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The U.S. Food and Drug Administration (FDA) has done women a disservice by incompletely examining the evidence for risk and benefits associated with morcellation for women undergoing surgery for suspected fibroids. Of note, within days of the FDA report, the Agency for Healthcare Quality and Research (AHRQ) of the US Department of Health and Human Services published a more rigorous and complete analysis of available data with entirely different results and conclusions. Thirty-six signees recommend that Contemporary OB/GYN’s readers review the AHRQ findings and decide which report serves women best.
The U.S. Food and Drug Administration (FDA) has done women a disservice by incompletely examining the evidence for risk and benefits associated with morcellation for women undergoing surgery for suspected fibroids. The FDA’s recent analysis of data, as we note below, is surprising.1 Of note, within days of the FDA report, the Agency for Healthcare Quality and Research (AHRQ) of the US Department of Health and Human Services published a more rigorous and complete analysis of available data with entirely different results and conclusions.2
The original FDA report relied upon 9 studies and used an outmoded method of analysis to determine a rate of leiomyosarcoma of 1 in 498 fibroid surgeries.3 Following the original FDA advisory in 2014, a rigorous meta-analysis (Pritts, et al) reviewed 5,000 candidate studies and found 133 studies that met criteria for inclusion: patients having surgery for presumed fibroids with full reporting of pathologic findings in all patients. A Bayesian statistical model was used that allowed weighting of each study according to its size and degree of statistical heterogeneity. This analysis showed a prevalence rate of 1 leiomyosarcoma (LMS) in 1,700 women having surgery for presumed fibroids for the 70 retrospective datasets, 1 in 8,300 for the 64 prospectively collected datasets and an overall prevalence rate of 1 in 2,000 surgeries. Despite the fact that 7 of the 32 “leiomyosarcomas” analyzed would not be classified as LMS based on current WHO criteria, the original diagnoses of LMS were used in the calculations, so the actual risk was likely lower.
In their “update” of the literature, the FDA failed to include the 124 of the 133 studies analyzed by Pritts, ignored all fibroid studies that did not have detection of LMS as a central purpose, limited their inclusion to English-language papers, included multiple studies from administrative databases known to be highly inaccurate in coding of diagnoses and treatments and, once again, utilized an overly simplistic analytic approach to evaluate quite complex data.4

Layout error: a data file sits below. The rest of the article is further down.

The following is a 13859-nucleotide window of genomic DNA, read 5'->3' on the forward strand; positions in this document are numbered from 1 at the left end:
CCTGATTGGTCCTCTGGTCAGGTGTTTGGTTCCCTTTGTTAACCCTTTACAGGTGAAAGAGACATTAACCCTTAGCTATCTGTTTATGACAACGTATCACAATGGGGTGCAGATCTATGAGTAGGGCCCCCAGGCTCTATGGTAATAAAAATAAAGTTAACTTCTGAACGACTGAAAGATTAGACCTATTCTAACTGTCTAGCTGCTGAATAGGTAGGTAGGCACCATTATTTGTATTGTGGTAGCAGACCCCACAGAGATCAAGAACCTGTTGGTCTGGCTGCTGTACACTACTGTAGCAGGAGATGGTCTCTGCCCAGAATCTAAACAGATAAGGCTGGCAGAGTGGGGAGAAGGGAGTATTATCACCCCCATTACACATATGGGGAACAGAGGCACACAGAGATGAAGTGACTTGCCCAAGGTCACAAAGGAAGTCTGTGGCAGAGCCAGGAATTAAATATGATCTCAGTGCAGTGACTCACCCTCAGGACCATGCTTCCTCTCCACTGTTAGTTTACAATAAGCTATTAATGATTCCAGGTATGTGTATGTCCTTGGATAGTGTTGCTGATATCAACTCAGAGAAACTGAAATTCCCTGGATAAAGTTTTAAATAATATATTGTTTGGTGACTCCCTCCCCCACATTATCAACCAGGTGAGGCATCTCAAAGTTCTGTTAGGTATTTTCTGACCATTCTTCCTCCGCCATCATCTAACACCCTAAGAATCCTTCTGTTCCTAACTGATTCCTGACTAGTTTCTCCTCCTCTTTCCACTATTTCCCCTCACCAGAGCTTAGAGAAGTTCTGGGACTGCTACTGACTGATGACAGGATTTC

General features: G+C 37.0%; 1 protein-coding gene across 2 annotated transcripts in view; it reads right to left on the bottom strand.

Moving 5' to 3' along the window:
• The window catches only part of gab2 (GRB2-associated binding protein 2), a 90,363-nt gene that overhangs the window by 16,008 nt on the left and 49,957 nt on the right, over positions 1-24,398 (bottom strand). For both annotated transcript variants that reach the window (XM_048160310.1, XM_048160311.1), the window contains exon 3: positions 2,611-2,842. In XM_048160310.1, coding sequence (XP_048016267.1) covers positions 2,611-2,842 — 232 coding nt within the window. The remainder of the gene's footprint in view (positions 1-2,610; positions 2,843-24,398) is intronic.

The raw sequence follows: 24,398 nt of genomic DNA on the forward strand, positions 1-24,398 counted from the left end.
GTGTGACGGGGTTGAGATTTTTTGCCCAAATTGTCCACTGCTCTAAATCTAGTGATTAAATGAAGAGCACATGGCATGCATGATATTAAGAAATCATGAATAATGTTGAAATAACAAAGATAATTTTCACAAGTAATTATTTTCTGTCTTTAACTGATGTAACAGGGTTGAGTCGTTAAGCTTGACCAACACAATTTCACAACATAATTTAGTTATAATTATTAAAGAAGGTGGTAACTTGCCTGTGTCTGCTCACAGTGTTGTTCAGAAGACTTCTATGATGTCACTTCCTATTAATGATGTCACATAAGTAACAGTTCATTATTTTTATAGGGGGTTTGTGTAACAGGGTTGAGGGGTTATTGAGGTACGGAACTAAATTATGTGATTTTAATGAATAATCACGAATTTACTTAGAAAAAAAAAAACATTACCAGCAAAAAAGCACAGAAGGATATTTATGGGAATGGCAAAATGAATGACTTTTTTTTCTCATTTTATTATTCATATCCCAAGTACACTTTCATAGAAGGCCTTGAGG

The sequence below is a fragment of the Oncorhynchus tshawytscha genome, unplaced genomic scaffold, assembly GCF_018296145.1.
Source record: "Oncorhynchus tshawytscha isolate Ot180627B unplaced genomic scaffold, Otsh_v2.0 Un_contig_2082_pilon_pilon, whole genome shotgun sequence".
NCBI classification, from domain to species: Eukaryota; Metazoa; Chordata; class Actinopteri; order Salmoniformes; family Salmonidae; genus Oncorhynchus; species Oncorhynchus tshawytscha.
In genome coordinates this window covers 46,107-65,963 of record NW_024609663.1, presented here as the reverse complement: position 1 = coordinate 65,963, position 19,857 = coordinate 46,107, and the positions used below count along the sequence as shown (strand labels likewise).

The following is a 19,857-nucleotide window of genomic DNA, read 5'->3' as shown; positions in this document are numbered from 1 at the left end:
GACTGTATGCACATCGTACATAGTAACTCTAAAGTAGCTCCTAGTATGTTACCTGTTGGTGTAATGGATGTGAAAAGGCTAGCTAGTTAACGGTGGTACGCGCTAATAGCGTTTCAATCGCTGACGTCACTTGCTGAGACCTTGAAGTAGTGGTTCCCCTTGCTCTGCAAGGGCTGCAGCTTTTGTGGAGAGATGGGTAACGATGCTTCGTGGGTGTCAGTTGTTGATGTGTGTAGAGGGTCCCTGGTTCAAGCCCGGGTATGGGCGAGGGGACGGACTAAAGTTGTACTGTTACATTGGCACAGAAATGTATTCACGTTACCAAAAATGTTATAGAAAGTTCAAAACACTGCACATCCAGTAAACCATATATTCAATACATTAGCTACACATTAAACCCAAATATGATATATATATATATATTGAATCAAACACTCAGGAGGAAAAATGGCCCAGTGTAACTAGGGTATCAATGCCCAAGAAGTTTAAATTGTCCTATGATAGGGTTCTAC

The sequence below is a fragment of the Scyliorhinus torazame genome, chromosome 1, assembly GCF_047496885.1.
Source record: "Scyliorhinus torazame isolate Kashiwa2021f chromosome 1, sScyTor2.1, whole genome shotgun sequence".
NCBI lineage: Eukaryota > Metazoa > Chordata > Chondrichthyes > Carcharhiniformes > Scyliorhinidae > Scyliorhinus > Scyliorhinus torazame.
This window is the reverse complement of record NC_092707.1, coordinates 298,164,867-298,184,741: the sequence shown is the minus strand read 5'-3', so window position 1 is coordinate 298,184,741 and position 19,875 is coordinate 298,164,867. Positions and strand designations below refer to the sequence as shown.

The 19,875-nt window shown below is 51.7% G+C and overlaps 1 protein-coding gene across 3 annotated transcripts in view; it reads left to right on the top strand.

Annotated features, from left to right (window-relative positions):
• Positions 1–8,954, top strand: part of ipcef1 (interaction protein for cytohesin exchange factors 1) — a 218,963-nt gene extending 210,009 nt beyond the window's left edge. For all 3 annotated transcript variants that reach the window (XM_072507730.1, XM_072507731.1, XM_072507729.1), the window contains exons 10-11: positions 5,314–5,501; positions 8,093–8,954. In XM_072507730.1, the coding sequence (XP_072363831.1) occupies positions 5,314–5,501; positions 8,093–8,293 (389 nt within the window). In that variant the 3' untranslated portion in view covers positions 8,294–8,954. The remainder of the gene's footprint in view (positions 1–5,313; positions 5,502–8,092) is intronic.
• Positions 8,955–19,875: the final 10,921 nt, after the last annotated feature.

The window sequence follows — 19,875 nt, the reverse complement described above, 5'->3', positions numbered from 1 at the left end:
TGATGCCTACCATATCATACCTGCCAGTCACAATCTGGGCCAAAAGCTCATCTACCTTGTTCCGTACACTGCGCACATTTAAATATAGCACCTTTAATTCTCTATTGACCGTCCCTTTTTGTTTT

In contrast, the AHRQ analysis included all studies of women having surgery for presumed fibroids and included an additional 14 studies published after the Pritts report, encompassing 92,082 total surgeries. AHRQ statisticians validated and employed the Bayesian statistical methodology of the Pritts report and calculated an estimated prevalence of 1 LMS for every 1429 cases of surgery for presumed fibroids among all studies and a rate less than 1 in 4000 derived from more reliable prospective databases.
The AHRQ report also analyzed data for women who had an occult uterine sarcoma and for whom the method of removal of the specimens and the patients’ survival time could be determined. Sixteen such studies included 196 women and AHRQ found no statistically significant difference in 5-year survival rates between women having power morcellation, scalpel morcellation or no morcellation. AHRQ concluded that “uterine sarcoma has high mortality and the fact or method of morcellation is not associated with overall lethality of the disease.”
We consider the publication of the FDA report to be a disservice to women with fibroids by incompletely examining the evidence for risk and benefits associated with morcellation. We strongly recommend that Contemporary OB/GYN’s readers review the AHRQ findings and decide which report serves women best.
|William Parker, MD||John De Lancey, MD|
|Jonathan Berek, MD||Ted L. Anderson, MD|
|David Olive, MD||Michael Frumovitz, MD|
|Elizabeth Pritts, MD||Guy Benrubi, MD|
|Dan Clarke-Pearson, MD||Barbara Goff, MD|
|Andrew Kaunitz, MD||Carla Dionne (NUFF)|
|Eva Chalas, MD||John R. Lurain, MD|
|Charles Ascher-Walsh, MD||Laurel Wysong Rice, MD|
|G. David Adamson, MD||Amanda Nickles Fader, MD|
|Robert Israel, MD||Anton Bilchick, MD|
|Charles Nager, MD||R. Kevin Reynolds, MD|
|Matthew Siedhoff, MD||Robin Farias-Eisner, MD|
|Scott Goodwin, MD||David S Guzick, MD|
|Alison Jacoby, MD||Sarah Kilpatrick, MD|
|William Gibbons, MD||Steve Raman, MD|
|Larry Maxwell, MD||Richard Paulson, MD|
|Sawsan As-Sanie, MD||Phyllis Leppert, MD|
|Linda Bradley, MD||Judy Norsigian (Our Bodies, Ourselves)|
The editorial staff of Contemporary OB/GYN would like to point out that our piece on the FDA report was presented as news and not as an opinion about the federal commentary. Nevertheless, we appreciate the feedback from Dr. Parker and the signatories of this letter.
1. US Food and Drug Administration. FDA Updated Assessment of The Use of Laparoscopic Power Morcellators to Treat Uterine Fibroids December 2017. Available at https://www.fda.gov/downloads/MedicalDevices/ProductsandMedicalProcedures/SurgeryandLifeSupport/UCM584539.pdf
2. Agency for Healthcare Research and Quality. Management of Uterine Fibroids. Systematic review. December 14, 2017.Available at https://www.effectivehealthcare.ahrq.gov/topics/uterine-fibroids/research-2017
3. Pritts EA, Vanness DJ, Berek JS, et al. The prevalence of occult leiomyosarcoma at surgery for presumed uterine fibroids: a meta-analysis. Gynecol Surg 2015;12:165-177.
4. Grimes DA. Epidemiologic research with administrative databases: red herrings, false alarms, and pseudoepidemics. Hum Reprod 2015;30:1749-52